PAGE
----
Other Voices

Fort Worth should expand its City Council to 10 districts

The Fort Worth City Council voted in February to put charter amendments including expansion to 10 council districts on the May 7 ballot, but some council members voice their objections to expansion.
The Fort Worth City Council voted in February to put charter amendments including expansion to 10 council districts on the May 7 ballot, but some council members voice their objections to expansion. Star-Telegram

In the May 7 special election, Fort Worth residents have a fundamental choice: Do we want sprawling, rapidly growing City Council districts, or do we want to keep our city’s hometown feel with manageable council districts where neighborhood voices still matter?

A citizens’ committee of respected residents looked in depth at the issue of expanding our City Council from eight districts to 10 and made recommendations to improve upon our current structure.

They listened to community concerns at length, and I believe they have made reasonable compromises that balance the many successful aspects of Fort Worth governance with beneficial improvements, which included expanding the council to 10 districts.

By expanding to 10 manageable districts, our council will be more open and accessible to the average resident.

Since we moved to single-member districts in 1970, the city population has exploded to over 800,000 — and we are still growing!

To put it plainly, Fort Worth council members and their staff are some of the hardest-working folks in Cowtown! The strain of constituent needs versus time and resources has been steadily increasing.

Their hard work for this city is greatly appreciated, but increasing demands from an expanding population can make things unnecessarily difficult. Our residents, our council members and council staff deserve a more manageable workload.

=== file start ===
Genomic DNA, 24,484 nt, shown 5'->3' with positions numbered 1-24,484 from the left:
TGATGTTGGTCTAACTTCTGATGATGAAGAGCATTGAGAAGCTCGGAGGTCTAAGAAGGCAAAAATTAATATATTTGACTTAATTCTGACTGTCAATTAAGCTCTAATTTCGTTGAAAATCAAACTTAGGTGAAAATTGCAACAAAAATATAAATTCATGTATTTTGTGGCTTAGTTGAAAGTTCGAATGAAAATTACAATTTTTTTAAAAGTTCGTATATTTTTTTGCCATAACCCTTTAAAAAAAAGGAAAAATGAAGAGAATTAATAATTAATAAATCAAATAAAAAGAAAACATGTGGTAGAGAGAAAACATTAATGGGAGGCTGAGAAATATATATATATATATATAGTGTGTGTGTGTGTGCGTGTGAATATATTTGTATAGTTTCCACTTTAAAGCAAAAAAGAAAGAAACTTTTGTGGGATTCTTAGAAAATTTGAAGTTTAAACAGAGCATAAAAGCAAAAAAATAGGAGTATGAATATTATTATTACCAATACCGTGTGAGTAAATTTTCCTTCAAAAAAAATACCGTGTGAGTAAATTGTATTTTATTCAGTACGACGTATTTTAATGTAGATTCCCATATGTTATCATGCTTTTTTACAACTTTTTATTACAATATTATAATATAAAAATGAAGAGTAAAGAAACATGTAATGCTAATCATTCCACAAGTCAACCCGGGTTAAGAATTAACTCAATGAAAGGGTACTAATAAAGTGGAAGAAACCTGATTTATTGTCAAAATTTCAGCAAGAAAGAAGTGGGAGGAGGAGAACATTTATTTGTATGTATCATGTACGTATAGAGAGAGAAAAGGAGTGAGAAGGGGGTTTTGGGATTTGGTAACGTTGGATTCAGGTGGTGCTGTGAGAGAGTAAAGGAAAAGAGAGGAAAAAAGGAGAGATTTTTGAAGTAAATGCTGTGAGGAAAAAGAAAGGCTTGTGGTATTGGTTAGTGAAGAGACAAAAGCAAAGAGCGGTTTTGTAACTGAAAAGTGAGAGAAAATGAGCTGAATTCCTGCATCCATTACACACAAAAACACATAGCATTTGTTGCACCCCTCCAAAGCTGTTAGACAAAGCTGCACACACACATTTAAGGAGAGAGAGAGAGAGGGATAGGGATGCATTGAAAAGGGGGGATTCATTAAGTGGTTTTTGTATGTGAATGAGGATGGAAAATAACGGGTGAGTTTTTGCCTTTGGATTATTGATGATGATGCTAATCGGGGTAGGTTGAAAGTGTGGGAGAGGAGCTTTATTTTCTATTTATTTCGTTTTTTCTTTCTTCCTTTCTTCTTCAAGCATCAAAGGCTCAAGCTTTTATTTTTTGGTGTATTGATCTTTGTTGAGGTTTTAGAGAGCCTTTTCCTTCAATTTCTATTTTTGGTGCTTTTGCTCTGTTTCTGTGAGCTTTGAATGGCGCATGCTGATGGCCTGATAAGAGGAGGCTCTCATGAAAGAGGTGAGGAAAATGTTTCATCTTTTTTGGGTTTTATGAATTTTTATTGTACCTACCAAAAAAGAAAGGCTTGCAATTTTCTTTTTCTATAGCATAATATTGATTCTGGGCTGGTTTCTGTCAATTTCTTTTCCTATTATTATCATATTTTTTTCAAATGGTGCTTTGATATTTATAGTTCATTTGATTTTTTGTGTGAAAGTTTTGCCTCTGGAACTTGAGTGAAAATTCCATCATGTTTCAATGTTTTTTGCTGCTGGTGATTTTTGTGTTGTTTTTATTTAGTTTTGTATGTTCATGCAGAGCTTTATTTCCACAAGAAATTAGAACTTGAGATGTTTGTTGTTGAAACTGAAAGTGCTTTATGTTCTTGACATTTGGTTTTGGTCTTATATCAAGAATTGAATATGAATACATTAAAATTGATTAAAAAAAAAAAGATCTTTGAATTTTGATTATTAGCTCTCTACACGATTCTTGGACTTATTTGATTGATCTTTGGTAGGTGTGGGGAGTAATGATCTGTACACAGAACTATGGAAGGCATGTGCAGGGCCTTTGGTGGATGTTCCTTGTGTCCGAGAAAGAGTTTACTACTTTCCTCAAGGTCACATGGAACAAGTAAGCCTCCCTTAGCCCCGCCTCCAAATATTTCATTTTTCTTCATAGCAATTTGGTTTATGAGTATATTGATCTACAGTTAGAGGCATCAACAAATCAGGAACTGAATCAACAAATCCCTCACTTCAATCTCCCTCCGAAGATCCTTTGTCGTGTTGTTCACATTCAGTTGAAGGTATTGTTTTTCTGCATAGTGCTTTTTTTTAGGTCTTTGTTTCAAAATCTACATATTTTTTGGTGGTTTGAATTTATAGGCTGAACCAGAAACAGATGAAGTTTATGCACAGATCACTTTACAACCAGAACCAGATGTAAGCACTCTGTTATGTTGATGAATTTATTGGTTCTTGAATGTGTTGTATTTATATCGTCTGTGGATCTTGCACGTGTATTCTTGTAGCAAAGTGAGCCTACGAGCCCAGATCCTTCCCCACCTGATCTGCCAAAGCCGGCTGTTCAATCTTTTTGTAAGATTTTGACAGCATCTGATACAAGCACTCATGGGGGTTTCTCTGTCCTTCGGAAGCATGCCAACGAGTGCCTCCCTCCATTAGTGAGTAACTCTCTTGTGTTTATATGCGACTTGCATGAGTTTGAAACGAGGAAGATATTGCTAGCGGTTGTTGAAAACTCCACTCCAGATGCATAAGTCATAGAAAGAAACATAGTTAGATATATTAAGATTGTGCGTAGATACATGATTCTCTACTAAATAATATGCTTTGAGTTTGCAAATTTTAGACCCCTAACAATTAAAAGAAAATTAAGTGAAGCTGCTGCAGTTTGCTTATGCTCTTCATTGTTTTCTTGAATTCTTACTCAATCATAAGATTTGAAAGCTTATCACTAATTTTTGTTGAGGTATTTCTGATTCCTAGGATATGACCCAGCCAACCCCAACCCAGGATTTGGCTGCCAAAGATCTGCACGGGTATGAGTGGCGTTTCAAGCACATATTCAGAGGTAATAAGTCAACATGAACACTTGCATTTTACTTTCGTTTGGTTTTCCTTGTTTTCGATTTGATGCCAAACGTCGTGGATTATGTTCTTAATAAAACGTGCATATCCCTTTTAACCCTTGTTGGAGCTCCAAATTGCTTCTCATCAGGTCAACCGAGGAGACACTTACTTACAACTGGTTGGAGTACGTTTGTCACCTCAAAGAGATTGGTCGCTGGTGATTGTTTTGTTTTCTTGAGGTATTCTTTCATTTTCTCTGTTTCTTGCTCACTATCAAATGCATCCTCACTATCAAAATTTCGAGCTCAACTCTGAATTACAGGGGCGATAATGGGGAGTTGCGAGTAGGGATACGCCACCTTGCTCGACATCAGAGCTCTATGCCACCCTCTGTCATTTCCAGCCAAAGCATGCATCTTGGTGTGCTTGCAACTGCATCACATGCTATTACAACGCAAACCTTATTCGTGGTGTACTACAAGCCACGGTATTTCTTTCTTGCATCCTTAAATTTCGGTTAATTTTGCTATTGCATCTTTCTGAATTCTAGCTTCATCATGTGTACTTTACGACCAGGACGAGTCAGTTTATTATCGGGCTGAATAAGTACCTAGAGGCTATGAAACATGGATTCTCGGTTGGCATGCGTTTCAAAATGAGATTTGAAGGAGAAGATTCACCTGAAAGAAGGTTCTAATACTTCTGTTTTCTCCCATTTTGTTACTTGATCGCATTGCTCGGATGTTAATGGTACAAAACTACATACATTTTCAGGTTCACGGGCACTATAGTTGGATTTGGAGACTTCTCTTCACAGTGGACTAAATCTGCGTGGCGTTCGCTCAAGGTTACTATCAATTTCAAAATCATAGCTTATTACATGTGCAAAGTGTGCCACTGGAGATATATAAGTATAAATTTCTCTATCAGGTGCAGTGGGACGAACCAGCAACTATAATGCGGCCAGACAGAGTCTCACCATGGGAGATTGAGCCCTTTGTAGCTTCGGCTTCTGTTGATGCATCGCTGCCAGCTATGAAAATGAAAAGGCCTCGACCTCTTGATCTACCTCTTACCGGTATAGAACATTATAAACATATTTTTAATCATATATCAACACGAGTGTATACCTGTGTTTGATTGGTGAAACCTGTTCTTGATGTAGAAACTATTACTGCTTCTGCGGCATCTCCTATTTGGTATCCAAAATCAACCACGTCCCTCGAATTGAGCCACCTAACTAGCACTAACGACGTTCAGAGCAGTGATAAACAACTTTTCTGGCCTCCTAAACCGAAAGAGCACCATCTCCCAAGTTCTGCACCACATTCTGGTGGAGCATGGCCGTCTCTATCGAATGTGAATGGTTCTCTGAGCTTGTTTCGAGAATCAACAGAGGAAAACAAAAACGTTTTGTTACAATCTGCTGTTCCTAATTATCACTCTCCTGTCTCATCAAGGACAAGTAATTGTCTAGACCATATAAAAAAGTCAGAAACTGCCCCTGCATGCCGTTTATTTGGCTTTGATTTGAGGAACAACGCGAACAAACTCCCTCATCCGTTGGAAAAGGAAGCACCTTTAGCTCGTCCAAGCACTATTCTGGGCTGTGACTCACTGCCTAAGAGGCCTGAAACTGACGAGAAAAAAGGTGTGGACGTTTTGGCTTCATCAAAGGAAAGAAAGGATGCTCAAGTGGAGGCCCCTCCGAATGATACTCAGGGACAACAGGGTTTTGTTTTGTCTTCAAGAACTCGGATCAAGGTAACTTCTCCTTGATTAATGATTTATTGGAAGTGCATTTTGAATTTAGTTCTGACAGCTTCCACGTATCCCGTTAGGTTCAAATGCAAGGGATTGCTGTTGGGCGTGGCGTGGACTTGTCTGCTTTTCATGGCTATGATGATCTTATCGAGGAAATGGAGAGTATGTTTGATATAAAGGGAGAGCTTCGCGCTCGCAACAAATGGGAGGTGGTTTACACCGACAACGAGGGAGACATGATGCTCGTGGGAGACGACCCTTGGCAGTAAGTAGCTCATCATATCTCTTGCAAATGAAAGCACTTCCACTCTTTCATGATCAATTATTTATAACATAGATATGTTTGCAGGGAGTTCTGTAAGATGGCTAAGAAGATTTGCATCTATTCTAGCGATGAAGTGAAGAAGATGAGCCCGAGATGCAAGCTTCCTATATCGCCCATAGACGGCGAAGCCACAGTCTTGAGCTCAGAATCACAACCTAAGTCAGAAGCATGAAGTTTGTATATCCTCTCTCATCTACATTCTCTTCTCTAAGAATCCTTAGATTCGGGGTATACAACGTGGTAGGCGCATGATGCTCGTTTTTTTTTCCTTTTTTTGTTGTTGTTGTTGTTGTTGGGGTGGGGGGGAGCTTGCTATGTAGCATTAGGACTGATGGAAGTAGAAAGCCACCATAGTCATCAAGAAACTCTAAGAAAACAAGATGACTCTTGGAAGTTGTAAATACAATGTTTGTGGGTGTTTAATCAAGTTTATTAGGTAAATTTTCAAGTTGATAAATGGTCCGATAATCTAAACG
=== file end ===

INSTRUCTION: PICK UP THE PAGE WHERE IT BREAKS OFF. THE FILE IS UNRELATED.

This can be achieved through a Fort Worth approach to promote smaller, smarter and more accessible government.

Unfortunately, during the City Council discussion on expansion, some of the language used by members of the council sounded disrespectful.

Many community members have expressed concern to me that the council’s discussion on this topic minimized and denied the community’s concerns and dismissed them as trivial.

These issues stated by leaders in our community were not imaginary or trivial.

During my City Council campaign in 2012, it was extremely difficult for me to be viewed as anything other than “the Hispanic candidate.”

As some council members know personally, candidates of color running for office face unique challenges.

Racially polarized voting is a reality recognized by many political science studies. A cursory Internet search will return every affirmation you need.

In a growing and diverse city, we must strive to overcome our base predispositions and to share a place at the table for all communities.

We do not have to speculate. Fort Worth has 200-plus years of history to look back upon.

Since 1972, only three Hispanic candidates have been elected to the City Council, and all have been from the same district.

Similarly, African-American council members have all come from the same districts. We can do better.

If City Council expansion is approved by voters, this change should not be delayed until 2023, as has been suggested by some.

More than 40 years have passed since Fort Worth voters approved changing to single-member districts, and when the community pushed for council expansion in 2011, it was rebuffed.

Since then, five years have passed and yet another attempt to postpone this move for eight additional years has arisen.

Positive change should not be put off any longer. A City Council structure that will be more representative of our community should not be further delayed.

The people of Fort Worth have waited long enough.

State Rep. Ramon Romero represents Fort Worth’s District 90 in the Texas House.

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